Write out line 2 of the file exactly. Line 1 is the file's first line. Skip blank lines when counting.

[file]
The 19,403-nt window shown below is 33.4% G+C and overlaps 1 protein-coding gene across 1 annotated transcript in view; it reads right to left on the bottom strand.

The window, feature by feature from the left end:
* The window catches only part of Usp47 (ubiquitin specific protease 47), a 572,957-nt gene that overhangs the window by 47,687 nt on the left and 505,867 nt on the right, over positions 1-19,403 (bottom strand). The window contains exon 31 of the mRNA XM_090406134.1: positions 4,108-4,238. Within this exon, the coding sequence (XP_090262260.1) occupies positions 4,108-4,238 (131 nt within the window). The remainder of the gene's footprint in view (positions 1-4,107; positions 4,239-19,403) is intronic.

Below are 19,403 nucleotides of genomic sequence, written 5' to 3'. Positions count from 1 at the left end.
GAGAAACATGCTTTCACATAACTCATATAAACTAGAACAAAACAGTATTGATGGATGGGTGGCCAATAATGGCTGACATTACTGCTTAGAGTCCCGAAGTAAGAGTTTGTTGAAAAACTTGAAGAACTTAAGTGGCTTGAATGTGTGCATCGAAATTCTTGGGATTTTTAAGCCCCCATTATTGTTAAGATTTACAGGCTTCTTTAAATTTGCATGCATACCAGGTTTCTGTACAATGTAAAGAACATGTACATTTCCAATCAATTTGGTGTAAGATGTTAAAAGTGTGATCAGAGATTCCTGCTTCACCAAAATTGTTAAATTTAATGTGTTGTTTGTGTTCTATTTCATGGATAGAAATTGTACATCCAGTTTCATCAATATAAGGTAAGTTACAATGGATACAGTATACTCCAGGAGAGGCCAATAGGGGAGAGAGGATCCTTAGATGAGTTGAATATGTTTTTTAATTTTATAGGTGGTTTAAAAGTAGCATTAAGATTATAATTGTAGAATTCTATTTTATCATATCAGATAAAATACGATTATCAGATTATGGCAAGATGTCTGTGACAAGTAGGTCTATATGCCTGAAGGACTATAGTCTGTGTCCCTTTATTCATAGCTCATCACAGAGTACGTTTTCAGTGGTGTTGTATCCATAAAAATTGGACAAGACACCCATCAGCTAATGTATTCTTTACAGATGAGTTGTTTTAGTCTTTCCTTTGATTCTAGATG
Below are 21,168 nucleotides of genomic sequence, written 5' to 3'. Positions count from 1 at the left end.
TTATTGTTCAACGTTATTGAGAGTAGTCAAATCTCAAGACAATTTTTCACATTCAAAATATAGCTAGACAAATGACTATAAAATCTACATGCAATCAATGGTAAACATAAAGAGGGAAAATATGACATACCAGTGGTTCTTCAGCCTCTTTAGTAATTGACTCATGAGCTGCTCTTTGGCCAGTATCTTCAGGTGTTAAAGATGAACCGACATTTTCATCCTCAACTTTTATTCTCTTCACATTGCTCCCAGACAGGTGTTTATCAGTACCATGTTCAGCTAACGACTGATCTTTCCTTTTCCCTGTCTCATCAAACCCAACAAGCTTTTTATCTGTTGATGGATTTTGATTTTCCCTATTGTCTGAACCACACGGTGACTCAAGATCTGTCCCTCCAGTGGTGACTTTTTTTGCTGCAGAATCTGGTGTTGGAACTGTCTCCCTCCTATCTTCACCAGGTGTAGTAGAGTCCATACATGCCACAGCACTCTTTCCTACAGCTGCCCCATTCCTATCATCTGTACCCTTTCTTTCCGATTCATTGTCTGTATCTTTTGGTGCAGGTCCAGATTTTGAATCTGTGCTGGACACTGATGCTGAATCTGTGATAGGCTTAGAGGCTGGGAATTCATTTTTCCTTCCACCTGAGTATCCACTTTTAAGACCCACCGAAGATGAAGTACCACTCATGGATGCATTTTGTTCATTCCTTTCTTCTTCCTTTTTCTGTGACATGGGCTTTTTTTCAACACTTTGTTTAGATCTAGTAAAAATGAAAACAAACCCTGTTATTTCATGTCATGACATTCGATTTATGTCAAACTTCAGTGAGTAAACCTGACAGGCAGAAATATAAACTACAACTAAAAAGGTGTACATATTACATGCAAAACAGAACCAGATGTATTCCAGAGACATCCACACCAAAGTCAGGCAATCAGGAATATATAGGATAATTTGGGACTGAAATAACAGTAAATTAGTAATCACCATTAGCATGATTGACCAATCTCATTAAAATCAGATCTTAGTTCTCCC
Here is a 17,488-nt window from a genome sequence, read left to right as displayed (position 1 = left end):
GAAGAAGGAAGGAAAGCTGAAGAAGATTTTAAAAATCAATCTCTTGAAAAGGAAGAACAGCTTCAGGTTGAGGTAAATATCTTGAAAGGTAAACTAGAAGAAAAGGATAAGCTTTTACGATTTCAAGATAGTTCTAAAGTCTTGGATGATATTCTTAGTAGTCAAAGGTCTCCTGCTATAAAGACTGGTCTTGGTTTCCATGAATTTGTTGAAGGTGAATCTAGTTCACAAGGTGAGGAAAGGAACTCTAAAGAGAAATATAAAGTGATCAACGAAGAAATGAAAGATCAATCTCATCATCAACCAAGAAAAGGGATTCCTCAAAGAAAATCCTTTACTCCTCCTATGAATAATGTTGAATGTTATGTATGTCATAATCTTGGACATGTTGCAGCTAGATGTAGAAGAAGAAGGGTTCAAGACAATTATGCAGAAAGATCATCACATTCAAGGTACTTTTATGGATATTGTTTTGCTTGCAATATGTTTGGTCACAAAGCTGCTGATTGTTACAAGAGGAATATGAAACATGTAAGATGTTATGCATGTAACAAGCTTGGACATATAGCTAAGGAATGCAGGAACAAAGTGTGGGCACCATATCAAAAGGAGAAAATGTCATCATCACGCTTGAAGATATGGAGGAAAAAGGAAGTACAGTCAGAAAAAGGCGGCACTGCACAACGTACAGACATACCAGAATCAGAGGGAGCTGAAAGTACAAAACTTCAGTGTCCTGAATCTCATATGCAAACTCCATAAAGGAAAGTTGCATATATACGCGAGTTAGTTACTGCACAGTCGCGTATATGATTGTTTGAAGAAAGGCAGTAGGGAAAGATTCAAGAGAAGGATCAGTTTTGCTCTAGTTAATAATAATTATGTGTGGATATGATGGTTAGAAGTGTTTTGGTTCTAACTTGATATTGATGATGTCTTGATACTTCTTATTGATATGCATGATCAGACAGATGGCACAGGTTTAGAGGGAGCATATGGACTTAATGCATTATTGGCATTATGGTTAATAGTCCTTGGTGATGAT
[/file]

The window, feature by feature from the left end: